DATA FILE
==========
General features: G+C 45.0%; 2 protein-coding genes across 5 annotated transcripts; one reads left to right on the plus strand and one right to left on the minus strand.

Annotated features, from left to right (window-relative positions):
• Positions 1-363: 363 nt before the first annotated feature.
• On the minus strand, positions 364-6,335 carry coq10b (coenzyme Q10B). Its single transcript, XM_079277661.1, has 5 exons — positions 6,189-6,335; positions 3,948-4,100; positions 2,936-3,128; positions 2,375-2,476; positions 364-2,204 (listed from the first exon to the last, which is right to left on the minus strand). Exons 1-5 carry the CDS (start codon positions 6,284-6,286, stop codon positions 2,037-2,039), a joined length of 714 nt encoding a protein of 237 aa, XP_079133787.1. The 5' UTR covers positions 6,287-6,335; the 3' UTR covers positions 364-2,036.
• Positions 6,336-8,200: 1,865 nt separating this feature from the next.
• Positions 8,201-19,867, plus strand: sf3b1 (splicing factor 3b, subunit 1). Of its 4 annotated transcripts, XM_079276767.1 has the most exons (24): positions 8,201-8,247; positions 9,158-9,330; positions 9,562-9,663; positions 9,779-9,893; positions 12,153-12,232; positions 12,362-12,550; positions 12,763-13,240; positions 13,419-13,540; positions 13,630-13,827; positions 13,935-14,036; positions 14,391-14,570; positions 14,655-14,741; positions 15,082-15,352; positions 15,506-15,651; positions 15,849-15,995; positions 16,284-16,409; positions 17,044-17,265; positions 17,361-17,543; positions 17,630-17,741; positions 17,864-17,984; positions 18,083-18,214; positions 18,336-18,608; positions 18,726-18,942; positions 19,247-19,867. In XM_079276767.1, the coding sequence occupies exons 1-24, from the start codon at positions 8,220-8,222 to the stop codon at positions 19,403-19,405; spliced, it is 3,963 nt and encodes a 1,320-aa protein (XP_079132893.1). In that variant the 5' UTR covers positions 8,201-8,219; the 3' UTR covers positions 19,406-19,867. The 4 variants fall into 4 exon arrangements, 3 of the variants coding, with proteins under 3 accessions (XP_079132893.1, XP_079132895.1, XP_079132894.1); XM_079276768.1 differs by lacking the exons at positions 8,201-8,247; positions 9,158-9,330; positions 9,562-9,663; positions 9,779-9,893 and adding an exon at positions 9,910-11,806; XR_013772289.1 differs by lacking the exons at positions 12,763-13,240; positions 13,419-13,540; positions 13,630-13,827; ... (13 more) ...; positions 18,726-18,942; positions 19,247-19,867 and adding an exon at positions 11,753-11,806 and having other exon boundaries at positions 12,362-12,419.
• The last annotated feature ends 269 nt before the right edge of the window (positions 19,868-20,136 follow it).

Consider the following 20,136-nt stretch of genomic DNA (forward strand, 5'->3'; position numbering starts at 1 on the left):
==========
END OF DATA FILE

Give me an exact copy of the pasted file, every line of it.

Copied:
General features: G+C 45.0%; 2 protein-coding genes across 5 annotated transcripts; one reads left to right on the plus strand and one right to left on the minus strand.

Annotated features, from left to right (window-relative positions):
• Positions 1-363: 363 nt before the first annotated feature.
• On the minus strand, positions 364-6,335 carry coq10b (coenzyme Q10B). Its single transcript, XM_079277661.1, has 5 exons — positions 6,189-6,335; positions 3,948-4,100; positions 2,936-3,128; positions 2,375-2,476; positions 364-2,204 (listed from the first exon to the last, which is right to left on the minus strand). Exons 1-5 carry the CDS (start codon positions 6,284-6,286, stop codon positions 2,037-2,039), a joined length of 714 nt encoding a protein of 237 aa, XP_079133787.1. The 5' UTR covers positions 6,287-6,335; the 3' UTR covers positions 364-2,036.
• Positions 6,336-8,200: 1,865 nt separating this feature from the next.
• Positions 8,201-19,867, plus strand: sf3b1 (splicing factor 3b, subunit 1). Of its 4 annotated transcripts, XM_079276767.1 has the most exons (24): positions 8,201-8,247; positions 9,158-9,330; positions 9,562-9,663; positions 9,779-9,893; positions 12,153-12,232; positions 12,362-12,550; positions 12,763-13,240; positions 13,419-13,540; positions 13,630-13,827; positions 13,935-14,036; positions 14,391-14,570; positions 14,655-14,741; positions 15,082-15,352; positions 15,506-15,651; positions 15,849-15,995; positions 16,284-16,409; positions 17,044-17,265; positions 17,361-17,543; positions 17,630-17,741; positions 17,864-17,984; positions 18,083-18,214; positions 18,336-18,608; positions 18,726-18,942; positions 19,247-19,867. In XM_079276767.1, the coding sequence occupies exons 1-24, from the start codon at positions 8,220-8,222 to the stop codon at positions 19,403-19,405; spliced, it is 3,963 nt and encodes a 1,320-aa protein (XP_079132893.1). In that variant the 5' UTR covers positions 8,201-8,219; the 3' UTR covers positions 19,406-19,867. The 4 variants fall into 4 exon arrangements, 3 of the variants coding, with proteins under 3 accessions (XP_079132893.1, XP_079132895.1, XP_079132894.1); XM_079276768.1 differs by lacking the exons at positions 8,201-8,247; positions 9,158-9,330; positions 9,562-9,663; positions 9,779-9,893 and adding an exon at positions 9,910-11,806; XR_013772289.1 differs by lacking the exons at positions 12,763-13,240; positions 13,419-13,540; positions 13,630-13,827; ... (13 more) ...; positions 18,726-18,942; positions 19,247-19,867 and adding an exon at positions 11,753-11,806 and having other exon boundaries at positions 12,362-12,419.
• The last annotated feature ends 269 nt before the right edge of the window (positions 19,868-20,136 follow it).

Consider the following 20,136-nt stretch of genomic DNA (forward strand, 5'->3'; position numbering starts at 1 on the left):